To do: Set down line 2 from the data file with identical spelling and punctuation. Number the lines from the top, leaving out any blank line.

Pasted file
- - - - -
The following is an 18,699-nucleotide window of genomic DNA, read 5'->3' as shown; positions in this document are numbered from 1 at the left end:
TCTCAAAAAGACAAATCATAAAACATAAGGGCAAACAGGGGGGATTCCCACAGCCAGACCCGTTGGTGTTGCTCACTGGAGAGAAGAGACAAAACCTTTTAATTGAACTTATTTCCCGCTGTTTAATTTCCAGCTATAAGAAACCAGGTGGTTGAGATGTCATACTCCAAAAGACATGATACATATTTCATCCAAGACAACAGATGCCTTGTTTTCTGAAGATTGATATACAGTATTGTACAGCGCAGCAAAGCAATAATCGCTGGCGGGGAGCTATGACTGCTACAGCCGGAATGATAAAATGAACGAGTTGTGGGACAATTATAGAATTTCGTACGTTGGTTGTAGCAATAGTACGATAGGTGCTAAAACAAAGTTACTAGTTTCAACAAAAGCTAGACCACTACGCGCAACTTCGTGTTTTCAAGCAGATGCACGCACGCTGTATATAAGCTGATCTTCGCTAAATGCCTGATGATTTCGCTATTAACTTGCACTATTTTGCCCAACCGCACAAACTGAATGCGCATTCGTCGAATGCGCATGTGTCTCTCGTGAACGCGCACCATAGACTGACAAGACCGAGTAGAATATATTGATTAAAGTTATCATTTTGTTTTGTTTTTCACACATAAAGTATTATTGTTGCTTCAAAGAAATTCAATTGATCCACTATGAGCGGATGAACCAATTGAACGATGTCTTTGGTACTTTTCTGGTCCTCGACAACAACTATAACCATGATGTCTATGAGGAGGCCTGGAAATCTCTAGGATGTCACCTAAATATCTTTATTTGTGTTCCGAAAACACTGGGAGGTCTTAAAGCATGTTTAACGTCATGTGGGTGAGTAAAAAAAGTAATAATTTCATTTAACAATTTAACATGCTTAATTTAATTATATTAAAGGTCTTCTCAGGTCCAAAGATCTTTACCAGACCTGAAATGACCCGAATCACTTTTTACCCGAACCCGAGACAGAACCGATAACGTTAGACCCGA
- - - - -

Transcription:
TCTCAAAAAGACAAATCATAAAACATAAGGGCAAACAGGGGGGATTCCCACAGCCAGACCCGTTGGTGTTGCTCACTGGAGAGAAGAGACAAAACCTTTTAATTGAACTTATTTCCCGCTGTTTAATTTCCAGCTATAAGAAACCAGGTGGTTGAGATGTCATACTCCAAAAGACATGATACATATTTCATCCAAGACAACAGATGCCTTGTTTTCTGAAGATTGATATACAGTATTGTACAGCGCAGCAAAGCAATAATCGCTGGCGGGGAGCTATGACTGCTACAGCCGGAATGATAAAATGAACGAGTTGTGGGACAATTATAGAATTTCGTACGTTGGTTGTAGCAATAGTACGATAGGTGCTAAAACAAAGTTACTAGTTTCAACAAAAGCTAGACCACTACGCGCAACTTCGTGTTTTCAAGCAGATGCACGCACGCTGTATATAAGCTGATCTTCGCTAAATGCCTGATGATTTCGCTATTAACTTGCACTATTTTGCCCAACCGCACAAACTGAATGCGCATTCGTCGAATGCGCATGTGTCTCTCGTGAACGCGCACCATAGACTGACAAGACCGAGTAGAATATATTGATTAAAGTTATCATTTTGTTTTGTTTTTCACACATAAAGTATTATTGTTGCTTCAAAGAAATTCAATTGATCCACTATGAGCGGATGAACCAATTGAACGATGTCTTTGGTACTTTTCTGGTCCTCGACAACAACTATAACCATGATGTCTATGAGGAGGCCTGGAAATCTCTAGGATGTCACCTAAATATCTTTATTTGTGTTCCGAAAACACTGGGAGGTCTTAAAGCATGTTTAACGTCATGTGGGTGAGTAAAAAAAGTAATAATTTCATTTAACAATTTAACATGCTTAATTTAATTATATTAAAGGTCTTCTCAGGTCCAAAGATCTTTACCAGACCTGAAATGACCCGAATCACTTTTTACCCGAACCCGAGACAGAACCGATAACGTTAGACCCGA